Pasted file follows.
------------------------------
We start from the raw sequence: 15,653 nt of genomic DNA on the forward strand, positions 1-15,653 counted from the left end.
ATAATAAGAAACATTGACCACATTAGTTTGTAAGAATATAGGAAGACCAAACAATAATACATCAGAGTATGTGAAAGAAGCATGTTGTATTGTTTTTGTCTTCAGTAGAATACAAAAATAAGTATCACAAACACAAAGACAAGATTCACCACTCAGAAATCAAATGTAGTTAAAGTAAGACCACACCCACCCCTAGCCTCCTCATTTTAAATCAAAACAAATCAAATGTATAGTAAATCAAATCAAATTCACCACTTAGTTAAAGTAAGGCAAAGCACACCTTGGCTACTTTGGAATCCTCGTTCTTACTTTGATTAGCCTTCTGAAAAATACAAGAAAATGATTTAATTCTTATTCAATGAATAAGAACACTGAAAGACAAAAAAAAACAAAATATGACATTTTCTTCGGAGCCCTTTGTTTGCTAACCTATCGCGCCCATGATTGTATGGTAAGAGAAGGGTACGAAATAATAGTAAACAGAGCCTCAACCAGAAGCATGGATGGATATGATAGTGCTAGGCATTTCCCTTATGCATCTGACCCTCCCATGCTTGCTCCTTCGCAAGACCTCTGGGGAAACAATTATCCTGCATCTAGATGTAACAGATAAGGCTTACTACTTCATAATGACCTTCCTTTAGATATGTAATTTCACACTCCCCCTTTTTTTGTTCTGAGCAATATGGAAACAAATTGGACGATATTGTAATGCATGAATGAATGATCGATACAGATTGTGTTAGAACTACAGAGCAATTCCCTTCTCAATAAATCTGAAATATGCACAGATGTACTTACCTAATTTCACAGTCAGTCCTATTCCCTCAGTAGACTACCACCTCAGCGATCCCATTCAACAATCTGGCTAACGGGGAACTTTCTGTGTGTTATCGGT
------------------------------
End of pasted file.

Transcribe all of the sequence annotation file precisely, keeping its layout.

We start from the raw sequence: 15,653 nt of genomic DNA on the forward strand, positions 1-15,653 counted from the left end.
ATAATAAGAAACATTGACCACATTAGTTTGTAAGAATATAGGAAGACCAAACAATAATACATCAGAGTATGTGAAAGAAGCATGTTGTATTGTTTTTGTCTTCAGTAGAATACAAAAATAAGTATCACAAACACAAAGACAAGATTCACCACTCAGAAATCAAATGTAGTTAAAGTAAGACCACACCCACCCCTAGCCTCCTCATTTTAAATCAAAACAAATCAAATGTATAGTAAATCAAATCAAATTCACCACTTAGTTAAAGTAAGGCAAAGCACACCTTGGCTACTTTGGAATCCTCGTTCTTACTTTGATTAGCCTTCTGAAAAATACAAGAAAATGATTTAATTCTTATTCAATGAATAAGAACACTGAAAGACAAAAAAAAACAAAATATGACATTTTCTTCGGAGCCCTTTGTTTGCTAACCTATCGCGCCCATGATTGTATGGTAAGAGAAGGGTACGAAATAATAGTAAACAGAGCCTCAACCAGAAGCATGGATGGATATGATAGTGCTAGGCATTTCCCTTATGCATCTGACCCTCCCATGCTTGCTCCTTCGCAAGACCTCTGGGGAAACAATTATCCTGCATCTAGATGTAACAGATAAGGCTTACTACTTCATAATGACCTTCCTTTAGATATGTAATTTCACACTCCCCCTTTTTTTGTTCTGAGCAATATGGAAACAAATTGGACGATATTGTAATGCATGAATGAATGATCGATACAGATTGTGTTAGAACTACAGAGCAATTCCCTTCTCAATAAATCTGAAATATGCACAGATGTACTTACCTAATTTCACAGTCAGTCCTATTCCCTCAGTAGACTACCACCTCAGCGATCCCATTCAACAATCTGGCTAACGGGGAACTTTCTGTGTGTTATCGGT